Tips for those Claiming Disability as a Result of Fibromyalgia

Over the course of more than twenty-six (26) years of assisting those applying for Social Security disability throughout Maine, Massachusetts and New Hampshire, we have come across a number of recurring problems for those who contact our office claiming disability benefits for the condition “Fibromyalgia.”   With that in mind, here is the most common themes that seem to arrive and how they might be resolved. 

First and foremost, it’s important to recognize that the Social Security regulations require one to prove that they are suffering from a severe medical impairment that despite prescribed treatment remains severe and disabling such that the claimant remains incapable of performing any manner of gainful employment.  We have addressed these complex classification and diagnostic criteria for Fibromyalgia set forth by the American College of Rheumatology and Social Security Ruling 2012-2P on a separate page of our website as it remains too extensive to detail here.  What becomes clear from a review of the criteria, however, is that a very targeted examination and history need to be undertaken, with additional testing to exclude potential other causes for one’s symptoms.  Too many times, individuals hear their primary care physician conclude that they have Fibromyalgia without undertaking the various blood tests or trigger point examination that are deemed necessary for an appropriate diagnosis of the condition. This can result in a determination that the individual does not have a “severe medical impairment,” such that the Social Security Administration (SSA) does not feel it necessary to undertake an analysis as to how the condition impacts one’s ability to work.

Another, very common mistake made by claimants is that they believe a one time evaluation earlier on by a rheumatologist, establishing at the time that they did have Fibromyalgia would serve as the basis  years later to esablish that the condition is the generator of the fatigue or pain symptoms that they suffer from latter in life.   Unless other possible conditions can be excluded as potential sources of one’s continued current symptomatology, such assumption based on one’s symptoms alone can cannot be made by either the claimant.  It is wise to reestablish with a rheumatologist to confirm whether the current constellation of symptoms remains related to Fibromyalgia.

Moreover, once the severe medical impairment of Fibromyalgia has been established, it is then important to show that the individual claimant is doing everything possible to address the types of treatment available to treat the condition.  Many primary care physicians, as a matter of course, will make the referral not only to confirm their suspicion that Fibromyalgia is the correct diagnosis, but also to confirm that the treatment being provided is optimal.  Many primary care physicians will improperly prescribe narcotics, failing to realize that perhaps anti-depressant medications (such as tricyclics) can help address chemical imbalances in the brain and, thereby, assist with some of the associated symptoms that can include anxiety, depression, sleep difficulties along with the pain associated with the condition.  Amitriptyline and Nortriptyline are common antidepressant medications that are seen prescribed to assist with the condition.  Likewise, seen as a first line of defense in the event of a diagnosis of Fibromyalgia, is an anticonvulstant drug that has been used as to treat neuropathic pain, called Gabapentin (name brand, Neurontin).   Many primary care physicians remain unaware of how to titrate up and down this medication in a manner best suited to treated the condition,  and, many times, we see that a referral to a rheumatologist will result in either initiation of the drug for the first time or a titration of the drug to a much higher dosage.  Finally, assuming the other medications are not proving helpful, medical professionals who are expert in the treatment of Fibromyalgia will then move on to other anticonvulsant options such as Cymbalta or, if not effective, one of the newer drugs, Savella.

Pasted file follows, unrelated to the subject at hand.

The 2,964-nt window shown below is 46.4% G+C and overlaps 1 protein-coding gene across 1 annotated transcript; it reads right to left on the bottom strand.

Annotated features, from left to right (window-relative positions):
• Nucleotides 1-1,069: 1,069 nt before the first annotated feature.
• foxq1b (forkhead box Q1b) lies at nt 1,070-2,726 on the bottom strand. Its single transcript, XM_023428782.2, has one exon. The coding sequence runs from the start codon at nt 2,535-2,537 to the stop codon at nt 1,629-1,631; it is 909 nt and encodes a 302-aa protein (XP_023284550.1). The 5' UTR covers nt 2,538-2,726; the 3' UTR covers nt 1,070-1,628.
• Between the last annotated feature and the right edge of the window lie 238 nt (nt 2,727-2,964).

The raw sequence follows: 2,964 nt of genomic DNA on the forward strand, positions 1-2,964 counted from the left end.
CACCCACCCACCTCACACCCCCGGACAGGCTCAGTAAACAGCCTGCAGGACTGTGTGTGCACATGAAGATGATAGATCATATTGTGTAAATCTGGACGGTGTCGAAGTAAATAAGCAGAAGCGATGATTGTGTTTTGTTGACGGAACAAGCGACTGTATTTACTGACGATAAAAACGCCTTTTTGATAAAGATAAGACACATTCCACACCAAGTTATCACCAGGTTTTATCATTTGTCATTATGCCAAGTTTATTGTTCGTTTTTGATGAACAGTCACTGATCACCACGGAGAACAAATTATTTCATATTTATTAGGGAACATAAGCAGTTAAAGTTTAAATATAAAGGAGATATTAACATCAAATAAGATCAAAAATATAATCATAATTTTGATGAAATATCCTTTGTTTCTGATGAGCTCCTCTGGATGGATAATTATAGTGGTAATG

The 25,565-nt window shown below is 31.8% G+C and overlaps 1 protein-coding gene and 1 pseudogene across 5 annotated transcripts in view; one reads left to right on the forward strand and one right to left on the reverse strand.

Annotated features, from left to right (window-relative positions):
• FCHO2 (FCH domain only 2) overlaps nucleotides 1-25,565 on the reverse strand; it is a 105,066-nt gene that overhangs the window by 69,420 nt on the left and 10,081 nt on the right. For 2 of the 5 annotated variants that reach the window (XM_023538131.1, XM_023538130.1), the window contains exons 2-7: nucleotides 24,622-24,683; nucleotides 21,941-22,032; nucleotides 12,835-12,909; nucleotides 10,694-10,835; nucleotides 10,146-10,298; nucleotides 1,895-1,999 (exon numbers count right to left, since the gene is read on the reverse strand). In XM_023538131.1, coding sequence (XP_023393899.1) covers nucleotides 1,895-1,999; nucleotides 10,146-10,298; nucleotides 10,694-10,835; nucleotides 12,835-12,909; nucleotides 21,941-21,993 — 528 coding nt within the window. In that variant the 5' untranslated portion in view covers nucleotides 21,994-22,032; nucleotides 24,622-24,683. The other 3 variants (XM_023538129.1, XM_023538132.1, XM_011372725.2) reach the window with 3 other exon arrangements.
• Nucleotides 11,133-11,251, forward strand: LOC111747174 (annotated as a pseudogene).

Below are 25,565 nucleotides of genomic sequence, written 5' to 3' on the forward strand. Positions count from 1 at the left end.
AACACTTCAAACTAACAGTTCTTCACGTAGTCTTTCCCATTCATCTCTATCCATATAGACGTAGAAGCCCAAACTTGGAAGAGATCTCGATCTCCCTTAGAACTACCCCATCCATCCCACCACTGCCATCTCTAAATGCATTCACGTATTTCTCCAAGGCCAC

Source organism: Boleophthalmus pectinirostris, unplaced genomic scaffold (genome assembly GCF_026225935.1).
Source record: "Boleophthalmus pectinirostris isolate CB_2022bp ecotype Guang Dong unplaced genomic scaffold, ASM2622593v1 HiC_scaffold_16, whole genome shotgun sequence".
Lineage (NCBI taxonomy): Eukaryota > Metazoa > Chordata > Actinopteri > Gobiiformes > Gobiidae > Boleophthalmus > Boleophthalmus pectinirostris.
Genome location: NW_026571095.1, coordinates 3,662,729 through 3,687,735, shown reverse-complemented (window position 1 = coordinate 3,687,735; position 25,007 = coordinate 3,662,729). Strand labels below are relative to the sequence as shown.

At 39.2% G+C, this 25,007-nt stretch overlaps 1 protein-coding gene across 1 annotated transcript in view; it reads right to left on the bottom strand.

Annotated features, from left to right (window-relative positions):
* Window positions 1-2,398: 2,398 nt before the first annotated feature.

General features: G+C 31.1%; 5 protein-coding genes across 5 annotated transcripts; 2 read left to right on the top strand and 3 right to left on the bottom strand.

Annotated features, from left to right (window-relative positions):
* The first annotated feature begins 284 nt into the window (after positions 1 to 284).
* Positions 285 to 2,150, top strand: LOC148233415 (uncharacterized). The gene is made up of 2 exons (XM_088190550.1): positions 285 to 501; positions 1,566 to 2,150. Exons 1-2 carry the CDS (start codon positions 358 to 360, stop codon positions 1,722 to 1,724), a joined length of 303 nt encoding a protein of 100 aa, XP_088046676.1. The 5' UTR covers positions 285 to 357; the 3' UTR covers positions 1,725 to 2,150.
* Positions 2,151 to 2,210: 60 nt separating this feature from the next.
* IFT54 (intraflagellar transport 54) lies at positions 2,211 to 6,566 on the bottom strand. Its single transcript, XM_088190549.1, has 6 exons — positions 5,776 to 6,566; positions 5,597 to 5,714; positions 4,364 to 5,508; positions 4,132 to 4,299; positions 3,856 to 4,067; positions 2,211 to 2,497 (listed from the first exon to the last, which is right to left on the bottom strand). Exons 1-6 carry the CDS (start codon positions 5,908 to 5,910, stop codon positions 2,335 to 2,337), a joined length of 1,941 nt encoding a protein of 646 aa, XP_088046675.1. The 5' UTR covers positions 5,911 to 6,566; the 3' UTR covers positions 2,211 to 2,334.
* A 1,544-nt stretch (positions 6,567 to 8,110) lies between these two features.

Because Fibromyalgia remains primarily a diagnosis through history taking, exclusion through testing and examination (versus objective lab or diagnostic testing that affirmatively proves the objective basis for believing the condition exists), having a rheumatologist involved early on in one’s care can be quite helpful to ensure 1) you have been properly diagnosed and 2) you are receiving the zealous treatment for your condition that might make you better (and might resolve the need for you to apply in the first place).  Treatment should be exhausted prior to applying for disability as the Social Security regulations require you to show that have remained or you are likely to remain totally disabled from all forms of gainful employment for what has been (or is expected to be) a year or longer as a result of a severe medically determinable impairment despite prescribed treatment.  Thus, one should be showing SSA that an application is being undertaken as a last resort rather than a first resort.

If you or someone you care about is suffering from medical problems that are impacting their ability to work, you would be well advised to contact the Law Offices of Russell J. Goldsmith at 1-800-773-8622 or on line to see whether appropriate diagnosis and treatment of the conditions have taken place prior to proceeding further with a claim or appeal.  We’ll be happy to undertake such an analysis for you or your loved one for no charge, and perhaps assist with moving forward with your claim should that be appropriate.